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Technology

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Four Big Tech CEOs spent Wednesday being grilled — virtually — by House lawmakers, creating a first-ever spectacle that was by turns revealing and, inevitably, awkward.

An NPR investigation has found irregularities in the process by which the Trump administration awarded a multi-million dollar contract to a Pittsburgh company to collect key data about COVID-19 from the country's hospitals.

The contract is at the center of a controversy over the administration's decision to move that data reporting function from the Centers for Disease Control and Prevention — which has tracked infection information for a range of illnesses for years — to the Department of Health and Human Services.

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For the first time, the titans of the world's most powerful tech companies appeared today before Congress - on videoconference, anyway. The heads of Amazon, Facebook, Apple and Google were there to answer questions about their enormous power and how they use it. Rhode Island Democrat David Cicilline, who's leading the House investigation into these companies, laid out the stakes.

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How big is too big? That's the question at the heart of a hearing on Capitol Hill today.

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The CEO of TikTok, the popular app for sharing short-form videos, is attacking Facebook for planning the launch of a "copycat" product, accusing the social media giant of trying to smear TikTok and put it out of business in the U.S.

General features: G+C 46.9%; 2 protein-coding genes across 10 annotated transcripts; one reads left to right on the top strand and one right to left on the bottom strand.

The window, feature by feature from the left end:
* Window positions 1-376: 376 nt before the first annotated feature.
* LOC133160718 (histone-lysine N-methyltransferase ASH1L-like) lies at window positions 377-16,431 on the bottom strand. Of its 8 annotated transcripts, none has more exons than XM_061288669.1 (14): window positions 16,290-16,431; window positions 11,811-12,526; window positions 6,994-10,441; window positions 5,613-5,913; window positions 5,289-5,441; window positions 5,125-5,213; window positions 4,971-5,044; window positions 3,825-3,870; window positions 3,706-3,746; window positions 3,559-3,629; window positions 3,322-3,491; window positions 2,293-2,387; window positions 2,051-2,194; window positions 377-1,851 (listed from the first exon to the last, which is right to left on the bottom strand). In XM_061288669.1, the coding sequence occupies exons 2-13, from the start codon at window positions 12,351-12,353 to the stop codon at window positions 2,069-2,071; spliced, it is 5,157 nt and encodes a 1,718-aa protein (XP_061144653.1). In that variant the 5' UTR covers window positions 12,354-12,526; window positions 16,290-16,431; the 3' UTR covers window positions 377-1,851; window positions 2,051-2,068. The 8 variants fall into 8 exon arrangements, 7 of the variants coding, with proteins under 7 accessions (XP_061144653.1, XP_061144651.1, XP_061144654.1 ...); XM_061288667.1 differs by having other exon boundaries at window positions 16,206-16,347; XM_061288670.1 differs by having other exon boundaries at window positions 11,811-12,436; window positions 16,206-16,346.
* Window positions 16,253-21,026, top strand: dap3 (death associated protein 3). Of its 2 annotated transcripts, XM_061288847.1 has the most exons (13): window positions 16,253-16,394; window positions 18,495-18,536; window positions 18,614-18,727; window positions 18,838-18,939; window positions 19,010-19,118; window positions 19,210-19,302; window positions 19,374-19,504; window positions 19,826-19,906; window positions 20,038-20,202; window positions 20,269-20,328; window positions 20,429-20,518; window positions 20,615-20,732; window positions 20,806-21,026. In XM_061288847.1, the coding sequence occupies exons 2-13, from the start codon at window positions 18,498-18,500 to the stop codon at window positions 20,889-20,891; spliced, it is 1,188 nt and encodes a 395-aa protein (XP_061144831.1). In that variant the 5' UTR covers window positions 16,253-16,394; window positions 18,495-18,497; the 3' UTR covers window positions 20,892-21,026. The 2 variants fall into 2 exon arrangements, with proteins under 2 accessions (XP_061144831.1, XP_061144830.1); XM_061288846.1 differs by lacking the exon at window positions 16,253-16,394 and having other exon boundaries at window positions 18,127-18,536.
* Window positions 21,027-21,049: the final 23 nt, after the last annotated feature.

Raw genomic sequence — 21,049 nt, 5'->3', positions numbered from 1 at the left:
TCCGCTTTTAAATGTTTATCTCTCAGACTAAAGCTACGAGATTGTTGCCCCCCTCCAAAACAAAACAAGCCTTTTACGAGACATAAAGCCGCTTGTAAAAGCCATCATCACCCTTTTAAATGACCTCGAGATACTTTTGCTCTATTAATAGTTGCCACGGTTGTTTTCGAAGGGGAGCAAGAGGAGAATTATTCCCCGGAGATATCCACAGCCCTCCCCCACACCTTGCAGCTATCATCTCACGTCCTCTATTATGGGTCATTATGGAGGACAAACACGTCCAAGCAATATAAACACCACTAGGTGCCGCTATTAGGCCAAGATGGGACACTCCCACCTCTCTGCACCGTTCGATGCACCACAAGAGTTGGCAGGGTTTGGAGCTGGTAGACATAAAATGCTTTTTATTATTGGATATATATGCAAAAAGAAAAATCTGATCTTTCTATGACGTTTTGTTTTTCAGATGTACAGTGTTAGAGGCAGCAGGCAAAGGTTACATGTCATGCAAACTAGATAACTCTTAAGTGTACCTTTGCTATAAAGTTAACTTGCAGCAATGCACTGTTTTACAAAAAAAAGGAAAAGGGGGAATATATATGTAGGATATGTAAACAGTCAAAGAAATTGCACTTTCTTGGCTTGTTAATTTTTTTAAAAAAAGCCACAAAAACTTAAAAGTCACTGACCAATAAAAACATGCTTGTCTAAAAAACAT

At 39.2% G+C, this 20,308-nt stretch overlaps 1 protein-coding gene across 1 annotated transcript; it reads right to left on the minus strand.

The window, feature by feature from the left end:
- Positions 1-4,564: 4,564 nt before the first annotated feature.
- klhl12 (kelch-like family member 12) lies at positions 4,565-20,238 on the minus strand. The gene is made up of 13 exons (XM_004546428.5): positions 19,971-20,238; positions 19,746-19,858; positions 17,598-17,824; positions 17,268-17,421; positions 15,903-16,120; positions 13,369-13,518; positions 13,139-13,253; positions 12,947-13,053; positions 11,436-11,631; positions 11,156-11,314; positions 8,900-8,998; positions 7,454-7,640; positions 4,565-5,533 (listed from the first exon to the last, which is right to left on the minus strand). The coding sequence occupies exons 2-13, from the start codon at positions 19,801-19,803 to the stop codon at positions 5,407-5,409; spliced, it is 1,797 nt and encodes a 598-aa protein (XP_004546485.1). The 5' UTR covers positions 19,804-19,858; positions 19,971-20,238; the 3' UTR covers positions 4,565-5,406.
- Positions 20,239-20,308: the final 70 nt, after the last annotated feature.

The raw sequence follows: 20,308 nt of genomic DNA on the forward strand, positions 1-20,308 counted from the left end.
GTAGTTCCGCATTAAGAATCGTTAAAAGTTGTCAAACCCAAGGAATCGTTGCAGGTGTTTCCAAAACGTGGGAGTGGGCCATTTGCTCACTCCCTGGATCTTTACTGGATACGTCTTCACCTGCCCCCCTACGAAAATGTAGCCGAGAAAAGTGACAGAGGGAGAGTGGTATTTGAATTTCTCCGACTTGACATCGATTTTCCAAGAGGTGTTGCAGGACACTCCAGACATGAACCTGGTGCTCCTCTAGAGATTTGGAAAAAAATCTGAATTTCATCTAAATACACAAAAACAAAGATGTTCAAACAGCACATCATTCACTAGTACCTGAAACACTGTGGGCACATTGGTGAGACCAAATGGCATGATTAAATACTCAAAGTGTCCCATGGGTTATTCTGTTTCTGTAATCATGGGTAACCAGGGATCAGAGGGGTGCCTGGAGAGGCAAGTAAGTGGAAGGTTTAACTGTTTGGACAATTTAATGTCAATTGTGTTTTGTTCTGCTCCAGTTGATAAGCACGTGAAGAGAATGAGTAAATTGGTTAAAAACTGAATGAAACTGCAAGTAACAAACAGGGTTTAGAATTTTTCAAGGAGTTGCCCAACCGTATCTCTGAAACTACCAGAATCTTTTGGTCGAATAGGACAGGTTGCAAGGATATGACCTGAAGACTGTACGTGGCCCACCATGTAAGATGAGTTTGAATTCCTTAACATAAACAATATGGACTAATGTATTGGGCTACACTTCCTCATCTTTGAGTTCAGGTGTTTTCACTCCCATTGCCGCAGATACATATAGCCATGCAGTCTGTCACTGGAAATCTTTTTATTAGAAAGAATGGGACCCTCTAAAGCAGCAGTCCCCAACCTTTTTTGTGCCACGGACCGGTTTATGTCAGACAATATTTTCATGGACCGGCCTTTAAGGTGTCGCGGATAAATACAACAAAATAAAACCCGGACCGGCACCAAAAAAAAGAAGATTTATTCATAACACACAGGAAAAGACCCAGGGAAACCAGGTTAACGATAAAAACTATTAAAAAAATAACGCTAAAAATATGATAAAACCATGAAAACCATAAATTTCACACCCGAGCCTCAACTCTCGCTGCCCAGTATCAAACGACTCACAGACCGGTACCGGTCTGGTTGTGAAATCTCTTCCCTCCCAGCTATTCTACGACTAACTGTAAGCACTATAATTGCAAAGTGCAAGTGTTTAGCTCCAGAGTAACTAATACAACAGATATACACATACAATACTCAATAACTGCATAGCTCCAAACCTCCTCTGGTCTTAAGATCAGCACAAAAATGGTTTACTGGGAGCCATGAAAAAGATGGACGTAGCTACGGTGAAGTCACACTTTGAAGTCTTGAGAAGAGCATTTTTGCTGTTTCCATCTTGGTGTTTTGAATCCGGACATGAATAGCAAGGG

Updated at 6:35 p.m. ET

Are Facebook, Google, Amazon and Apple "emperors of the online economy" that stifle competition and hurt consumers? Not surprisingly, the tech giants' chief executives told Congress: absolutely not. The concern that too much power is concentrated in too few companies is unfounded, they said Wednesday.

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All right. So executives from Amazon, Apple, Facebook, also Google are going to be facing lawmakers today.

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The CEOs of Amazon, Apple, Facebook and Google are set to testify before a House antitrust subcommittee Wednesday about whether their companies have too much power.

For Amazon founder and CEO Jeff Bezos, it will be his first appearance before Congress. He begins his prepared remarks with a personal story, as he often does in public appearances:

Updated at 6:45 p.m. ET

Twitter put a 12-hour restriction on Donald Trump Jr.'s account, saying the president's son put out a tweet that contained "misleading and potentially harmful" information about the coronavirus.

The news emerged after a person close to Trump Jr. — Republican political strategist Andrew Surabian — posted a screenshot showing what appeared to be a message to Trump Jr. alerting him of a temporary limit on his account based on the company's policy on spreading misinformation on COVID-19.

Wayne Banks is a middle school math teacher and principal in residence for KIPP charter schools. These days, like many teachers around the country, the 29-year-old is working from his apartment in Brooklyn, New York.

Banks has never been formally trained to teach online, but that hasn't stopped him from trying to make his classes as engaging and challenging as possible.

"I really took the opportunity in March to be like, 'I just have to figure this out.' [It was] a do or die for me," Banks says.

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Updated at 7:19 p.m. ET

Jeff Bezos is a man of many firsts. On Wednesday, he'll face a new one: his first appearance before Congress.

In a hearing via video with other major tech CEOs, lawmakers will grill Amazon's founder about the reach of his company, the rules it sets for workers and the power imbalance with other sellers on its platform.

Updated at 7:17 p.m. ET